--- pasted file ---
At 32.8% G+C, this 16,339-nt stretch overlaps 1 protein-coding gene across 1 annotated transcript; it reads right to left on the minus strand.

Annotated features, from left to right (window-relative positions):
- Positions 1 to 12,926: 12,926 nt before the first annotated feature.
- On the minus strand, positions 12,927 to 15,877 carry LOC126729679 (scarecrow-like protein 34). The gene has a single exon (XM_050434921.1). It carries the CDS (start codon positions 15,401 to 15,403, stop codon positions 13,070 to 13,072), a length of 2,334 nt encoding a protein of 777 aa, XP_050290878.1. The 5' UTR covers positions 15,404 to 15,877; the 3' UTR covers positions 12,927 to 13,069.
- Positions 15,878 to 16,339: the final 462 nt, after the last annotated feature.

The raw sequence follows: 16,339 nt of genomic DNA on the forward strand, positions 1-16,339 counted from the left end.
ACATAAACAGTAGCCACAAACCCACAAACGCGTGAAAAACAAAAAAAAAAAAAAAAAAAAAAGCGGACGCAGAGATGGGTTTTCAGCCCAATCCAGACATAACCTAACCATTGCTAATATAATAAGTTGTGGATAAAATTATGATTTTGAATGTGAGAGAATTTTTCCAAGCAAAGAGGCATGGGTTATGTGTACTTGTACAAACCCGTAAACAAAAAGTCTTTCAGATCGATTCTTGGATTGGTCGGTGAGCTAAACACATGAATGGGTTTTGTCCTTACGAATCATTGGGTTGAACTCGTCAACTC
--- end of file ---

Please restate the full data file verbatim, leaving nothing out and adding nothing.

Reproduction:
At 32.8% G+C, this 16,339-nt stretch overlaps 1 protein-coding gene across 1 annotated transcript; it reads right to left on the minus strand.

Annotated features, from left to right (window-relative positions):
- Positions 1 to 12,926: 12,926 nt before the first annotated feature.
- On the minus strand, positions 12,927 to 15,877 carry LOC126729679 (scarecrow-like protein 34). The gene has a single exon (XM_050434921.1). It carries the CDS (start codon positions 15,401 to 15,403, stop codon positions 13,070 to 13,072), a length of 2,334 nt encoding a protein of 777 aa, XP_050290878.1. The 5' UTR covers positions 15,404 to 15,877; the 3' UTR covers positions 12,927 to 13,069.
- Positions 15,878 to 16,339: the final 462 nt, after the last annotated feature.

The raw sequence follows: 16,339 nt of genomic DNA on the forward strand, positions 1-16,339 counted from the left end.
ACATAAACAGTAGCCACAAACCCACAAACGCGTGAAAAACAAAAAAAAAAAAAAAAAAAAAAGCGGACGCAGAGATGGGTTTTCAGCCCAATCCAGACATAACCTAACCATTGCTAATATAATAAGTTGTGGATAAAATTATGATTTTGAATGTGAGAGAATTTTTCCAAGCAAAGAGGCATGGGTTATGTGTACTTGTACAAACCCGTAAACAAAAAGTCTTTCAGATCGATTCTTGGATTGGTCGGTGAGCTAAACACATGAATGGGTTTTGTCCTTACGAATCATTGGGTTGAACTCGTCAACTC